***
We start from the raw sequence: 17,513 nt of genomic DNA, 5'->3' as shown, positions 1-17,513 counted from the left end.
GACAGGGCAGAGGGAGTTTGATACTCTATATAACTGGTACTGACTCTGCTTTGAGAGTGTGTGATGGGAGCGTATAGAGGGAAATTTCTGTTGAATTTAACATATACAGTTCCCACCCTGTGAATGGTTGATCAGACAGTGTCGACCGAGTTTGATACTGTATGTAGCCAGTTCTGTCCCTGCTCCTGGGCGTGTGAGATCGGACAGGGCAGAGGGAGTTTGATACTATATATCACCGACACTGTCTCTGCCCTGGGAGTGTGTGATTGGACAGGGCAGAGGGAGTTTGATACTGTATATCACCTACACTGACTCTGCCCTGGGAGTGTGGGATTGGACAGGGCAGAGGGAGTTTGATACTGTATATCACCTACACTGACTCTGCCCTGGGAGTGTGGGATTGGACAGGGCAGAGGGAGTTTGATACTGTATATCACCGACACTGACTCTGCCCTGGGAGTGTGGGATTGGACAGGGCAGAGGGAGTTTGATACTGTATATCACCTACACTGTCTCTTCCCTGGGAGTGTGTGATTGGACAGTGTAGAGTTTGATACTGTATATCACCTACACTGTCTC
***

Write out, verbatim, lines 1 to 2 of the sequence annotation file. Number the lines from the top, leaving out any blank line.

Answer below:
We start from the raw sequence: 17,513 nt of genomic DNA, 5'->3' as shown, positions 1-17,513 counted from the left end.
GACAGGGCAGAGGGAGTTTGATACTCTATATAACTGGTACTGACTCTGCTTTGAGAGTGTGTGATGGGAGCGTATAGAGGGAAATTTCTGTTGAATTTAACATATACAGTTCCCACCCTGTGAATGGTTGATCAGACAGTGTCGACCGAGTTTGATACTGTATGTAGCCAGTTCTGTCCCTGCTCCTGGGCGTGTGAGATCGGACAGGGCAGAGGGAGTTTGATACTATATATCACCGACACTGTCTCTGCCCTGGGAGTGTGTGATTGGACAGGGCAGAGGGAGTTTGATACTGTATATCACCTACACTGACTCTGCCCTGGGAGTGTGGGATTGGACAGGGCAGAGGGAGTTTGATACTGTATATCACCTACACTGACTCTGCCCTGGGAGTGTGGGATTGGACAGGGCAGAGGGAGTTTGATACTGTATATCACCGACACTGACTCTGCCCTGGGAGTGTGGGATTGGACAGGGCAGAGGGAGTTTGATACTGTATATCACCTACACTGTCTCTTCCCTGGGAGTGTGTGATTGGACAGTGTAGAGTTTGATACTGTATATCACCTACACTGTCTC